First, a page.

|“We will not cease from exploration
and the end of all our exploring
will be to arrive where we started
and know the place for the first time.”
T S Eliot
The Center for Engaged Teaching and Learning (CETL) works collaboratively with faculty, staff, and students to provide a variety of engagement opportunities intended to connect faculty, staff, and students to each other and to the greater community. Some of these opportunities are associated with specific classes, while others are independent of official coursework. Whether you are a first-year student just applying to Minot State University, or a faculty/staff member who has been here for 35 years, we want to hear your ideas for engagement activities! Contact Beth Odahlen for more info.
1. Community Service (Volunteerism) involves students in service to a formal community agency or non-profit organization, a business, or an informal community group for the purpose of filling a community-defined need. Students benefit from these types of experience by learning firsthand the value of service, the strength gained within a community by diverse community members, and the values of care and compassion.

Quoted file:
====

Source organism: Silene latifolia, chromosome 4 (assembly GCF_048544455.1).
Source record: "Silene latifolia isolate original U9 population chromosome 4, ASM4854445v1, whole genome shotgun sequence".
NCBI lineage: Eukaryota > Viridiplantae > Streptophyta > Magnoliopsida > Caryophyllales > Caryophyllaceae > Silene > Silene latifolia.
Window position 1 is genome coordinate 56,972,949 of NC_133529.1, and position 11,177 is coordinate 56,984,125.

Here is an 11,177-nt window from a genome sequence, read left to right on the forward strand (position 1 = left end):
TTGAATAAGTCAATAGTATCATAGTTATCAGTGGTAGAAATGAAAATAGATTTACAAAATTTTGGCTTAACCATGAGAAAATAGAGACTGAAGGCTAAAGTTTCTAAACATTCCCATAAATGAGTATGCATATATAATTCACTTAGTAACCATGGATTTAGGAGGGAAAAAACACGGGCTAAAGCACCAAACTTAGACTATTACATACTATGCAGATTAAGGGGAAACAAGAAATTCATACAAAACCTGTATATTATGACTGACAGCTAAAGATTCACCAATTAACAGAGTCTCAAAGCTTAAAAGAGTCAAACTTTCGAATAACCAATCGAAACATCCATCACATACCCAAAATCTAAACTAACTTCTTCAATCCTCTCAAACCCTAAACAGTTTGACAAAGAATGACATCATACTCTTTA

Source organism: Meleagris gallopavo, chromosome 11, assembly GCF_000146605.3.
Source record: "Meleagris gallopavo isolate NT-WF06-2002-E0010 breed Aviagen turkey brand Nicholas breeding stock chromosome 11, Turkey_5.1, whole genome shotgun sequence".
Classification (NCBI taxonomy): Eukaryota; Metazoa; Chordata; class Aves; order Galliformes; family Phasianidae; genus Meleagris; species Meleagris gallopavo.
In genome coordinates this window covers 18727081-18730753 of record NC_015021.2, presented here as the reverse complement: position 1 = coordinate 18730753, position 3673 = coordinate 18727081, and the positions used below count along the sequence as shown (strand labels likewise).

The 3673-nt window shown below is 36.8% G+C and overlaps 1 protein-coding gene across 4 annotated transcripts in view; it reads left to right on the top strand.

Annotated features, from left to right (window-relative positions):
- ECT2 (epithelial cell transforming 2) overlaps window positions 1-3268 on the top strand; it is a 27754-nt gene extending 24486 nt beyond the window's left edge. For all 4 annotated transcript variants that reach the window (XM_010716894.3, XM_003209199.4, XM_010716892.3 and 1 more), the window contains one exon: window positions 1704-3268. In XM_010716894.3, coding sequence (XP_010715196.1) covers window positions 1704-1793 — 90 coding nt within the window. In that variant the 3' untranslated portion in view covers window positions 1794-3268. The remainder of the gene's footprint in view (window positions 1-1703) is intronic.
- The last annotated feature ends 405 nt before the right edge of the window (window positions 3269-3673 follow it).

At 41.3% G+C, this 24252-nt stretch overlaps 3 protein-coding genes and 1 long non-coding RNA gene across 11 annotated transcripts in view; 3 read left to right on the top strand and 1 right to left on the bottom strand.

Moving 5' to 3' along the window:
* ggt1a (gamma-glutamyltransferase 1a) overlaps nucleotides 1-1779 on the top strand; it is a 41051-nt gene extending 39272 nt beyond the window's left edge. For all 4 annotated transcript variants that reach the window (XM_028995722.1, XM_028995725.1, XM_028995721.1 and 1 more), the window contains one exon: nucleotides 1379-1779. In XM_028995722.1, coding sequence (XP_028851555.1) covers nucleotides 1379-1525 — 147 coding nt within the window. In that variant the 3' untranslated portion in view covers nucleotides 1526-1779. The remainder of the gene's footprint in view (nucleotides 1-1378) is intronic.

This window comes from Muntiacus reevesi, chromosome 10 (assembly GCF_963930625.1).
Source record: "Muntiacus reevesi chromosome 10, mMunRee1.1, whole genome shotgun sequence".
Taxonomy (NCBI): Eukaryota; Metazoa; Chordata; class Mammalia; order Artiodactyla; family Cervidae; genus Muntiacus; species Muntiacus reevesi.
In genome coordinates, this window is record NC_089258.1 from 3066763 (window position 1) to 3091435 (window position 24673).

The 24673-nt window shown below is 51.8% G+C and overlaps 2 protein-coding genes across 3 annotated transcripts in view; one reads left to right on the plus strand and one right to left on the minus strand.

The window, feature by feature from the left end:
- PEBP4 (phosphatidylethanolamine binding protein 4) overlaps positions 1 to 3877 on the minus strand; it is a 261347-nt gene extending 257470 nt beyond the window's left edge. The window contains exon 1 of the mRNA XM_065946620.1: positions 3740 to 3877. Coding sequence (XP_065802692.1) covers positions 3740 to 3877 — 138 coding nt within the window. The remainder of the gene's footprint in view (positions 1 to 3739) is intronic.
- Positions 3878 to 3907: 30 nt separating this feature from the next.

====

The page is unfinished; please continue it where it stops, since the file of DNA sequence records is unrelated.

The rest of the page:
2. Civic Engagement involves students in taking action to contribute to the civic processes within their community. These actions may spring from the community or from the university classroom but should always engage students in making an actual impact on political and civic processes. Students benefit from civic engagement by becoming more active and committed to the processes that sustain our democracy.
3. Service Learning involves students in projects that fulfill both community needs and academic objectives. These projects find a point of shared contact between the academic content of the course and needs articulated by the surrounding community. Reflection on the process and the outcomes of these projects is a crucial component of these types of experiences.
4. Community-Based Problem Solving engages students in long term and more complex projects designed to solve specific community-articulated needs. The aim of these projects is always to present, and hopefully implement, actual solutions to real community problems. Only the problem itself needs to come from the community; the approach to the problem and proposed solutions may originate entirely from the students involved in the project or may be developed in collaboration with appropriate community members.
5. Leadership Development engages students in an intentional effort to foster and/or enhance learning, growth and change. Leadership development experiences should provide students with an opportunity to explore their own potential for leadership in addition to expanding their capacity to perform formal or informal leadership roles within an organization or group.
Other types of activities such as research and internships may also count as engagement activities.